Friday, January 20, 2012

The Author "Back Lists" Are Fading to an "Also Available List" by Jennifer Hudson Taylor

I'm sure agents often feel that new writers expect them to make an award winning deal with a major publisher with all the bells and whistles as soon as they sign a contract to represent them. While that may happen on occasion, the truth is, often it's a standard contract with a publisher that includes a boiler-plate publicity plan--the same one they use for all their new and midlist authors.

I believe the same expectation holds true for publicists. New authors often hope a publicist's efforts will skyrocket their book to all the major bestseller lists and all kinds of bookings on radio, TV and podcasts shows will start pouring in along with major speaking engagements. The truth is, this can happen, but isn't likely. You will receive more publicity than you might through your own efforts. A publicist will raise awareness about your book, sales may increase while your campaign is being launched, but as soon as the campaign is over and excitement about the book fades, so will the sales.

I'm not writing this to depress you, but to educate you on realistic expectations, and to equip you with how best to deal with this reality. Most of us, don't have the funds lying around to keep a permanent publicity campaign going. We would go bankrupt. Yet, for as long as our books are available, they need to sell--and thanks to the changes e-publishing has brought, our digital books will never go out of print. This means your efforts in building your platform will bring even more impact in long-term sales.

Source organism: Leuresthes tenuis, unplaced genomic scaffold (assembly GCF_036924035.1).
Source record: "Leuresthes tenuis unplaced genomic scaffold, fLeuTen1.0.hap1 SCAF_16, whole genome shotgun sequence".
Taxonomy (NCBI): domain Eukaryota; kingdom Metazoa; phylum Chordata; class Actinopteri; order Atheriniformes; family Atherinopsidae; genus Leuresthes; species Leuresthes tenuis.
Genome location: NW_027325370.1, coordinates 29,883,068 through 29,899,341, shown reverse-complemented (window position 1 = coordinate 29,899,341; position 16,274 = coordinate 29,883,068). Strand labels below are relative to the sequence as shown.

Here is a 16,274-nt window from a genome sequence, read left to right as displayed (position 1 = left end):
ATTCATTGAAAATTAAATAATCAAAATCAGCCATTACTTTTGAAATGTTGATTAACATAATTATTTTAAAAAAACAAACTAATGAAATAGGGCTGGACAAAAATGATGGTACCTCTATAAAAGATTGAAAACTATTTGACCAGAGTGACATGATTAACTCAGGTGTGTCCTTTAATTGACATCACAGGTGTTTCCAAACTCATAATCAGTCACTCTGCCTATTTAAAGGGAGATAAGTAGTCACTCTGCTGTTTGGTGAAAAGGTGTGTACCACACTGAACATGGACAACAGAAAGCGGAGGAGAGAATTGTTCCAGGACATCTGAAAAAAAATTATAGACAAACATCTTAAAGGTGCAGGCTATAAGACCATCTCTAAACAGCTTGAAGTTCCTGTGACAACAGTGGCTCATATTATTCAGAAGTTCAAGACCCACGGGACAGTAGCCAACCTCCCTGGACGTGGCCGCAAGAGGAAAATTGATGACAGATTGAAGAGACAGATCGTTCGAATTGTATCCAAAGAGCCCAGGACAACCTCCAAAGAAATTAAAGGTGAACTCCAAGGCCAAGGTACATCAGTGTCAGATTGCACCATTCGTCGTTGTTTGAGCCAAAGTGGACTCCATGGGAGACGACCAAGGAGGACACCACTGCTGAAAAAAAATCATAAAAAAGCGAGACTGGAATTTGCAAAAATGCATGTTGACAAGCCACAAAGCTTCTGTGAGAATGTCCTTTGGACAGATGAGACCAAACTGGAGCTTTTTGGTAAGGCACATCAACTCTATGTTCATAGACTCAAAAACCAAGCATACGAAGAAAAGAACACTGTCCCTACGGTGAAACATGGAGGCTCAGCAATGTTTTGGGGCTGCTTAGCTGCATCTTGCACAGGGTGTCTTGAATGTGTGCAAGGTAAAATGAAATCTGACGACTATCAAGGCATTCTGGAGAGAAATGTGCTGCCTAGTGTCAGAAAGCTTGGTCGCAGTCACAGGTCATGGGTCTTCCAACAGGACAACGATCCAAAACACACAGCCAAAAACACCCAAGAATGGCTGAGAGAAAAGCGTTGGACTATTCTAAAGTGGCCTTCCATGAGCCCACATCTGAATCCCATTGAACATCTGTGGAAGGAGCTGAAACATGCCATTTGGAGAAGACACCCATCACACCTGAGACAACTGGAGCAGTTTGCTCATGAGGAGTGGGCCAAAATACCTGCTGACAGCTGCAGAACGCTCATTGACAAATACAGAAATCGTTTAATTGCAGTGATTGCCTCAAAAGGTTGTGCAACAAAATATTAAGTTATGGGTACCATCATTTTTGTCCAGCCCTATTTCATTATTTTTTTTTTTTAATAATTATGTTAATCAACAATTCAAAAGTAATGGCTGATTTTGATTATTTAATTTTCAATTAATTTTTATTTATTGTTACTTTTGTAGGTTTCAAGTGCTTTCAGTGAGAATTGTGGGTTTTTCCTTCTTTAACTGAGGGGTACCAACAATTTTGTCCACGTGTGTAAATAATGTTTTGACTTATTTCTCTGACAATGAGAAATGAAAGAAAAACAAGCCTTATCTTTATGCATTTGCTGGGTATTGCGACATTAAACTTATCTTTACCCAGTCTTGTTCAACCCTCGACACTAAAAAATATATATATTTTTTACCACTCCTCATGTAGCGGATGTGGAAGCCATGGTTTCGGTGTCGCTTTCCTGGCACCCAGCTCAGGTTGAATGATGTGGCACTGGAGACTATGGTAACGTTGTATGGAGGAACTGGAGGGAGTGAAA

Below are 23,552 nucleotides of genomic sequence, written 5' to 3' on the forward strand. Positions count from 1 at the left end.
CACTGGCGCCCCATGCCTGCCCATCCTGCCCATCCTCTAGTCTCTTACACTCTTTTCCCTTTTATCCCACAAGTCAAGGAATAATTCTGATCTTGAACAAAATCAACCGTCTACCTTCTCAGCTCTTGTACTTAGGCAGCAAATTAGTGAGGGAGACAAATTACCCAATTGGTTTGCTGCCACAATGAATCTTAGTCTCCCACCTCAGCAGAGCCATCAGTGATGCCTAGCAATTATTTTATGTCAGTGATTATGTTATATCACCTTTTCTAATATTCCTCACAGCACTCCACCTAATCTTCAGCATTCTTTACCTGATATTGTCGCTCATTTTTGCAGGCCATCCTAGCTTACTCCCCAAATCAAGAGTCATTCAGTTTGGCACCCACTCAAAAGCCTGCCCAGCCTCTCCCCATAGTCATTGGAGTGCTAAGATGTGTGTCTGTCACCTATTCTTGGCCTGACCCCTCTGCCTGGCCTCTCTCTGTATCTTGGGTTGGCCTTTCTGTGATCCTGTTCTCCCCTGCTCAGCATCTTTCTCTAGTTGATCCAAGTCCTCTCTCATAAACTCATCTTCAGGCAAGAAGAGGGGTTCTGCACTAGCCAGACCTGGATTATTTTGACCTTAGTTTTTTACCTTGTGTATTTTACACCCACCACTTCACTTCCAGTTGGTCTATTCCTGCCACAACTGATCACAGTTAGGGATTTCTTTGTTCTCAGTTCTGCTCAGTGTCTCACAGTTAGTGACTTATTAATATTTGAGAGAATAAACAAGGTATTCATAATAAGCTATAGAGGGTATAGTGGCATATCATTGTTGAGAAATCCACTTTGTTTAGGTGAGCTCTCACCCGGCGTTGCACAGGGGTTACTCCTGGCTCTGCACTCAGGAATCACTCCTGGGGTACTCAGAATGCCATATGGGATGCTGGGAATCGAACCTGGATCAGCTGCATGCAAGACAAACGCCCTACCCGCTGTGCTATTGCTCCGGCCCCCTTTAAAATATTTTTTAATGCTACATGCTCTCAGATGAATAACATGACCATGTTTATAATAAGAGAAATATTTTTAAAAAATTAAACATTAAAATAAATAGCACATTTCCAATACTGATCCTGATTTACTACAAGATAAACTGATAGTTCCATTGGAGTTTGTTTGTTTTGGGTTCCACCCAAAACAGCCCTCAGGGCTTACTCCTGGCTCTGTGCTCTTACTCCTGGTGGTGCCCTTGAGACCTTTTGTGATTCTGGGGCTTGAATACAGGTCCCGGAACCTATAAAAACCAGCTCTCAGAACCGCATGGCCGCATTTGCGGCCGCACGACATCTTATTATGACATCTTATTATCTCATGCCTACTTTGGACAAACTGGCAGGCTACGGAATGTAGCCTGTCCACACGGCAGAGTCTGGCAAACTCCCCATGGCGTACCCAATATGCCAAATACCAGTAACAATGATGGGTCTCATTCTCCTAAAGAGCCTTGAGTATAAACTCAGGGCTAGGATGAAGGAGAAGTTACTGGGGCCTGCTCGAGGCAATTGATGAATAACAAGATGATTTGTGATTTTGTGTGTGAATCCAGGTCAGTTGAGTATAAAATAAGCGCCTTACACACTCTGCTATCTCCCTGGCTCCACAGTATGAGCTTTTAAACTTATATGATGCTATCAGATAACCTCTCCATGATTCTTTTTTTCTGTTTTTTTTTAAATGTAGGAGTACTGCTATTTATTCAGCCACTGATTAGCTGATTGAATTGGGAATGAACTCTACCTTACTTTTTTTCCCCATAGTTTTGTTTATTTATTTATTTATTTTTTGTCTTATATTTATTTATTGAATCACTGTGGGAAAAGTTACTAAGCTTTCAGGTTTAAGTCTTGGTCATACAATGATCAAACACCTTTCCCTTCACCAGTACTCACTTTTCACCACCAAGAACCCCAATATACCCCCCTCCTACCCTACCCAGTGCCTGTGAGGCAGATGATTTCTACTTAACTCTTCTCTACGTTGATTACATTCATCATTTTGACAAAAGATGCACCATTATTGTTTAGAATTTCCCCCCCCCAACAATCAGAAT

My point is this, continue to plan book launch campaigns when you have a new book releasing. These efforts will be crucial in getting your book started just like early preschool education does in a child's success in school and later in life through college and on the job. Early education builds the frame work in how a child learns, changing that becomes much harder later in life once those learning habits have been developed. It's the same way with our book launches as we prepare the frame work for future book sales after the launch.

Major reviews have already been established and uploaded on sites like Amazon, B&N, ChristianBooks, LifeWay and Cokesbury. Previous interviews, blog posts, and guests posts will be available on the web for future readers to browse when they are trying to learn more about you. Your presentation has already been established, and therefore, so will the perception of readers when they find your info.

Think beyond the book launch and how you can build on this established platform as you incorporate it into your overall platform with new books. Authors no longer have a back list, they now have an also available list. This is the angle you need to be thinking when writing a marketing plan or planning your publicity promotions.


Timothy Fish said...

I'm not sure I understand the distinction you are making between a back list and an also available list.

Author Jennifer Hudson Taylor said...

Timothy, the idea of a Backlist sounds more like previous books, including some that may or may not still be available. An Also Available List is very clear that these other books are still available NOW.